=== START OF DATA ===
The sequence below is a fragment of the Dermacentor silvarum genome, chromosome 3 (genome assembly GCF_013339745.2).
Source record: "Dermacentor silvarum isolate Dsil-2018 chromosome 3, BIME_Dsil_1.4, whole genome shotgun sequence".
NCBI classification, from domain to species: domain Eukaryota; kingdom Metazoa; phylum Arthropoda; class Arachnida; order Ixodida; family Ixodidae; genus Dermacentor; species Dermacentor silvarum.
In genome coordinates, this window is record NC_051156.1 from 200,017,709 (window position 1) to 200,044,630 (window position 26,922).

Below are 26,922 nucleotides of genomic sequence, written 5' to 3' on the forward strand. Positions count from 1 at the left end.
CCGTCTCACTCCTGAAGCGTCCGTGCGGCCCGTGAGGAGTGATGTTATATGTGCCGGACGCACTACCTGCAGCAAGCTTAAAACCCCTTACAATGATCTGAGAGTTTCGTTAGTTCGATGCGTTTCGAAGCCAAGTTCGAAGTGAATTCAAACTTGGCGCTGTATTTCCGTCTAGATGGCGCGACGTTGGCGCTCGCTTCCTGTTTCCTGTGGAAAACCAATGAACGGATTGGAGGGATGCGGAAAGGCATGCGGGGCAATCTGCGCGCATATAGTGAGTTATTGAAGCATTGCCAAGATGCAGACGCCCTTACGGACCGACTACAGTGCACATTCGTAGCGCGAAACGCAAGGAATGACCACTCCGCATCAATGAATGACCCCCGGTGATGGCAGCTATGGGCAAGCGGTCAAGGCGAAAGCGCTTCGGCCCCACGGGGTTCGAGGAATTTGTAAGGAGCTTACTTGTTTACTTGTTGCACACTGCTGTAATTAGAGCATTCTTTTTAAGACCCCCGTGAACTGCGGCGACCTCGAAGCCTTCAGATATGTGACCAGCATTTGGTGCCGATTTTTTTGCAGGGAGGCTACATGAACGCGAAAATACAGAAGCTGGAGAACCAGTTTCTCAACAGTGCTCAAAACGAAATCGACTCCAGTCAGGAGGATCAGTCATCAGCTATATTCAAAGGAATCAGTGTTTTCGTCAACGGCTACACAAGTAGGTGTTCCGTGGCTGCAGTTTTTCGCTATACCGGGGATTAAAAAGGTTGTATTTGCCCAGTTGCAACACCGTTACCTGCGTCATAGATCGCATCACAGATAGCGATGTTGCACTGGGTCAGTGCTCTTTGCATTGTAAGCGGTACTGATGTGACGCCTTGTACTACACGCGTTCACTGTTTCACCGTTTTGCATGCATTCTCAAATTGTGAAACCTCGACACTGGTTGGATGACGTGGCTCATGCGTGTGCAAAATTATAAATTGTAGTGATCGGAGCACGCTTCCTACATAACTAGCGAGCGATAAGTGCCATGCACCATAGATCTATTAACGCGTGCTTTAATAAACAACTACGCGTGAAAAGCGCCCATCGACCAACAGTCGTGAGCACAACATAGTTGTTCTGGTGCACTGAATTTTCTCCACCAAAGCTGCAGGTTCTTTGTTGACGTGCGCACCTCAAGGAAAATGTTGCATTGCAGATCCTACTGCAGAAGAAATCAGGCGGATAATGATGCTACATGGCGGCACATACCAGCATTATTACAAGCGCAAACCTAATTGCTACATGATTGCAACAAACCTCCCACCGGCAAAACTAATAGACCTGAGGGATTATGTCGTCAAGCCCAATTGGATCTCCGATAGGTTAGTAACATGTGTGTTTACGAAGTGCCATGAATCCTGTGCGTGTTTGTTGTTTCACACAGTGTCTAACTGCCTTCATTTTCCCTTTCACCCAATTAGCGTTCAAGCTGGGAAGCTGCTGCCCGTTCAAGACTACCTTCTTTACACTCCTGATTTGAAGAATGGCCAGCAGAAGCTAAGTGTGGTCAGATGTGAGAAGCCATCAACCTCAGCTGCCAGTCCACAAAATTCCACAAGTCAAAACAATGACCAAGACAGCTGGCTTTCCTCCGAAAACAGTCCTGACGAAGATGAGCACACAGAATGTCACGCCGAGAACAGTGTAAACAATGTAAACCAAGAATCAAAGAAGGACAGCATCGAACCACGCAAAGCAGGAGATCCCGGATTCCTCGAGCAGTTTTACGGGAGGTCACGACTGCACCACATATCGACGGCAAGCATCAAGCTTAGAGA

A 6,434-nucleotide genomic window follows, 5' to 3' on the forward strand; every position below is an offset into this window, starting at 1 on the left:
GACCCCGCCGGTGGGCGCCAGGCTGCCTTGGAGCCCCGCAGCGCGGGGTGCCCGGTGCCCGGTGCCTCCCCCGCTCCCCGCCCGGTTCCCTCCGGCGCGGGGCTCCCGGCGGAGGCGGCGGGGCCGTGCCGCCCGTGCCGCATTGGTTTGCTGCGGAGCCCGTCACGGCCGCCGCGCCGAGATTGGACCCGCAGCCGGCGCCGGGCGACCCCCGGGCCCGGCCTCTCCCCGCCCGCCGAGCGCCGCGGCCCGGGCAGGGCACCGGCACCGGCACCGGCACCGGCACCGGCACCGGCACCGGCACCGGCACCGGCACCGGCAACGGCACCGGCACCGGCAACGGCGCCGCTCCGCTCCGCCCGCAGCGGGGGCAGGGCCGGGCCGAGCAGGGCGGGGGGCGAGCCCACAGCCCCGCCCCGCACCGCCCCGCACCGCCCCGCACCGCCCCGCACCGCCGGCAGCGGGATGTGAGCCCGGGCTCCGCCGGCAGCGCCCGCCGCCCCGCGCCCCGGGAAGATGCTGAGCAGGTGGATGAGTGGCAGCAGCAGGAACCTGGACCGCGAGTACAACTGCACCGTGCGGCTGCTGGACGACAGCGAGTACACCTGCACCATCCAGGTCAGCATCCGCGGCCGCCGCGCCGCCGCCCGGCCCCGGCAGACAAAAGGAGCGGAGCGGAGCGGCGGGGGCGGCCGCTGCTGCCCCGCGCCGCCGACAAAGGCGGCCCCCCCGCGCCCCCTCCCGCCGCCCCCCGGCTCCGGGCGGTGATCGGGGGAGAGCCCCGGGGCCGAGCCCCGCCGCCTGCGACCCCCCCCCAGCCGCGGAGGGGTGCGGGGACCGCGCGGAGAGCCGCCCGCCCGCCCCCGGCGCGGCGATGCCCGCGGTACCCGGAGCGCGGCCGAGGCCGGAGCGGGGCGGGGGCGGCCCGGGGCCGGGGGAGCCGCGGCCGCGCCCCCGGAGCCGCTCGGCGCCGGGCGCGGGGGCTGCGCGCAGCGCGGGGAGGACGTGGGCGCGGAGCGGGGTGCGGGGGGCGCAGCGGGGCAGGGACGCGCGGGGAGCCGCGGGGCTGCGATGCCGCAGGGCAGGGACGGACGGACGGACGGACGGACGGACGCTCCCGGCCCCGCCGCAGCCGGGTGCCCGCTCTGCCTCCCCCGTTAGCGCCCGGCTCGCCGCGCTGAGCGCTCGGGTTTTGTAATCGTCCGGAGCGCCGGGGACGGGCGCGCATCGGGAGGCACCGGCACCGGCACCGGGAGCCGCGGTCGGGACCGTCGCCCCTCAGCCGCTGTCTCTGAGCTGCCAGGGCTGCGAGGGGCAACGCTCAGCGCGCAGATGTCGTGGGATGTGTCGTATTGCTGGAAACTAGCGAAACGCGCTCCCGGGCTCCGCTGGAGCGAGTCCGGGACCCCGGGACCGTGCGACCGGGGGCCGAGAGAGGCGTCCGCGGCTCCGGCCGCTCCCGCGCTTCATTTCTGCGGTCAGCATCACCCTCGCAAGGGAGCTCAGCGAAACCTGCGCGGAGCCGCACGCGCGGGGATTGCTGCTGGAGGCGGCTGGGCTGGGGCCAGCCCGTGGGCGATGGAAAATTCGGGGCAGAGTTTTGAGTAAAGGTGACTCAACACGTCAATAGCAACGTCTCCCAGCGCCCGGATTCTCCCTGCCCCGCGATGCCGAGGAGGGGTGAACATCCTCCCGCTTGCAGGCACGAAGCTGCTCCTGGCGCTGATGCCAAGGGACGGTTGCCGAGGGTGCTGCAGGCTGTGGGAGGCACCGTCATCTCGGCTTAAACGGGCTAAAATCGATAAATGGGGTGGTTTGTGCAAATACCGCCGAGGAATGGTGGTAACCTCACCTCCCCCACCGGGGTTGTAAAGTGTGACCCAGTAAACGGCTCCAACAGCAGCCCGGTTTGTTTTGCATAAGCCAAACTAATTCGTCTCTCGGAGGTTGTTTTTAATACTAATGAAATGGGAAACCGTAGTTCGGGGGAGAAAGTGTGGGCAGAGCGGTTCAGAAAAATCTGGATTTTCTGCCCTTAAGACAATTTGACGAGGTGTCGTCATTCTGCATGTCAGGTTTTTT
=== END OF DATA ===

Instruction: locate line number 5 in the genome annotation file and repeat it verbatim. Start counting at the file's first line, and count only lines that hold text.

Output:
Below are 26,922 nucleotides of genomic sequence, written 5' to 3' on the forward strand. Positions count from 1 at the left end.